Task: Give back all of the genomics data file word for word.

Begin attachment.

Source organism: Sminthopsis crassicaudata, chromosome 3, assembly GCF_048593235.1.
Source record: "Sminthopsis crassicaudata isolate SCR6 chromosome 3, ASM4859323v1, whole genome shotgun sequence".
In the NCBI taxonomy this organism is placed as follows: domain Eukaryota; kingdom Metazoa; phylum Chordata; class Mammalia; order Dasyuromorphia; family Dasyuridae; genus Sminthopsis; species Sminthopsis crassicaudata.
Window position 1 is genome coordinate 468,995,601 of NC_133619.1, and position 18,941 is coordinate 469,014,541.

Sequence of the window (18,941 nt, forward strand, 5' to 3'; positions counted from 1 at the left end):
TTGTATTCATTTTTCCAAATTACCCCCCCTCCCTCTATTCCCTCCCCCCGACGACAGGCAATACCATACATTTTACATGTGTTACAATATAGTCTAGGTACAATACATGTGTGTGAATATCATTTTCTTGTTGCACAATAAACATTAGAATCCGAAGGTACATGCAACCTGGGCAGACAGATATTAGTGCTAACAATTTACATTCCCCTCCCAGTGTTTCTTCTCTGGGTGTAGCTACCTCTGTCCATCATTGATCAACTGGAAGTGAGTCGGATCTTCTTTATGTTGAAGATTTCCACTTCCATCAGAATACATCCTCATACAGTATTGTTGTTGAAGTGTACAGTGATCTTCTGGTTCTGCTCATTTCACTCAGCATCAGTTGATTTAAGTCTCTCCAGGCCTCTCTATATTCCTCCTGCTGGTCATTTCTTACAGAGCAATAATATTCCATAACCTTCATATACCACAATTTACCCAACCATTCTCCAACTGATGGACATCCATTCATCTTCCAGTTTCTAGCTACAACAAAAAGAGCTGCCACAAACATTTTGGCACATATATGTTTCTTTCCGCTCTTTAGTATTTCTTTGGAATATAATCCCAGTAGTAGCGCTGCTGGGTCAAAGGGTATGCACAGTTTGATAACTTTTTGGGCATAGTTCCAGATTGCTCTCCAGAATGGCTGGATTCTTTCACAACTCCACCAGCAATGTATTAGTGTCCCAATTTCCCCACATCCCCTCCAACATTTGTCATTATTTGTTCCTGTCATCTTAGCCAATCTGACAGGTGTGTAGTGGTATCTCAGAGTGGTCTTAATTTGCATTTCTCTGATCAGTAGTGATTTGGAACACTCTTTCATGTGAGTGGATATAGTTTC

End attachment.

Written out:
Source organism: Sminthopsis crassicaudata, chromosome 3, assembly GCF_048593235.1.
Source record: "Sminthopsis crassicaudata isolate SCR6 chromosome 3, ASM4859323v1, whole genome shotgun sequence".
In the NCBI taxonomy this organism is placed as follows: domain Eukaryota; kingdom Metazoa; phylum Chordata; class Mammalia; order Dasyuromorphia; family Dasyuridae; genus Sminthopsis; species Sminthopsis crassicaudata.
Window position 1 is genome coordinate 468,995,601 of NC_133619.1, and position 18,941 is coordinate 469,014,541.

Sequence of the window (18,941 nt, forward strand, 5' to 3'; positions counted from 1 at the left end):
TTGTATTCATTTTTCCAAATTACCCCCCCTCCCTCTATTCCCTCCCCCCGACGACAGGCAATACCATACATTTTACATGTGTTACAATATAGTCTAGGTACAATACATGTGTGTGAATATCATTTTCTTGTTGCACAATAAACATTAGAATCCGAAGGTACATGCAACCTGGGCAGACAGATATTAGTGCTAACAATTTACATTCCCCTCCCAGTGTTTCTTCTCTGGGTGTAGCTACCTCTGTCCATCATTGATCAACTGGAAGTGAGTCGGATCTTCTTTATGTTGAAGATTTCCACTTCCATCAGAATACATCCTCATACAGTATTGTTGTTGAAGTGTACAGTGATCTTCTGGTTCTGCTCATTTCACTCAGCATCAGTTGATTTAAGTCTCTCCAGGCCTCTCTATATTCCTCCTGCTGGTCATTTCTTACAGAGCAATAATATTCCATAACCTTCATATACCACAATTTACCCAACCATTCTCCAACTGATGGACATCCATTCATCTTCCAGTTTCTAGCTACAACAAAAAGAGCTGCCACAAACATTTTGGCACATATATGTTTCTTTCCGCTCTTTAGTATTTCTTTGGAATATAATCCCAGTAGTAGCGCTGCTGGGTCAAAGGGTATGCACAGTTTGATAACTTTTTGGGCATAGTTCCAGATTGCTCTCCAGAATGGCTGGATTCTTTCACAACTCCACCAGCAATGTATTAGTGTCCCAATTTCCCCACATCCCCTCCAACATTTGTCATTATTTGTTCCTGTCATCTTAGCCAATCTGACAGGTGTGTAGTGGTATCTCAGAGTGGTCTTAATTTGCATTTCTCTGATCAGTAGTGATTTGGAACACTCTTTCATGTGAGTGGATATAGTTTC